Beijing smothered by hazardous yellow smog

The poor air quality was due to a sandstorm from northern Mongolia, carried south by the wind and reducing visibility in Beijing to less than 1,000 metres, state media reported.

Beijing was cloaked by a thick yellow smog on March 15 with pollution surging to hazardous levels as a sandstorm swept across China’s capital.

City residents used goggles, masks and hair nets to protect themselves from the choking air, with landmarks including the Forbidden City and the distinctive headquarters of state broadcaster CCTV partly obscured behind an apocalyptic-looking pall of smog.

The city government ordered all schools to cancel outside sport and events and advised those with respiratory diseases to stay inside.

The poor air quality was due to a sandstorm from northern Mongolia, carried south by the wind and reducing visibility in Beijing to less than 1,000 metres, state media reported.

Discussion of the orange haze lit up online discussions — with more than 54 million views on social media platform Weibo by March 15 morning. Some users said the air was reminiscent of the apocalyptic science fiction film Interstellar.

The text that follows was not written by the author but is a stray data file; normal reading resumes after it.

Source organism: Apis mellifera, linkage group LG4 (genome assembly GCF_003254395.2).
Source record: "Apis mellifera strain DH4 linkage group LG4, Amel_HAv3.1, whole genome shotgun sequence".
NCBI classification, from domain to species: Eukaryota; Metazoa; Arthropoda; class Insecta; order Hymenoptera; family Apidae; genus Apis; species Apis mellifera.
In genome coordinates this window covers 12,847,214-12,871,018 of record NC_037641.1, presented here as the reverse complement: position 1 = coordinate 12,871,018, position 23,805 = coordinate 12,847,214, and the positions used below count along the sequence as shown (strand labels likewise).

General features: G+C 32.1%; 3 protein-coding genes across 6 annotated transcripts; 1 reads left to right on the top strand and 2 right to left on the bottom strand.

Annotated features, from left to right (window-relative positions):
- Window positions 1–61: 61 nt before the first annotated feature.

“This orange red sandstorm makes it looks like the end of the world,” said one Weibo user.

Pollution in the city was at “hazardous” levels, according to air quality monitoring website Aqicn.

It said levels of PM 10 large particulate matter were nearly 20 times the World Health Organization’s recommended daily maximum exposure.

Smaller PM 2.5 particles, which seep deep into human lungs and cause respiratory illnesses, were also at a hazardous level of 567 on March 15 — more than 20 times the WHO recommended daily limit.

China cut its national average level of airborne PM 2.5 dramatically between 2015 and 2019 and the government has announced an ambitious target to reach carbon neutrality by 2060.

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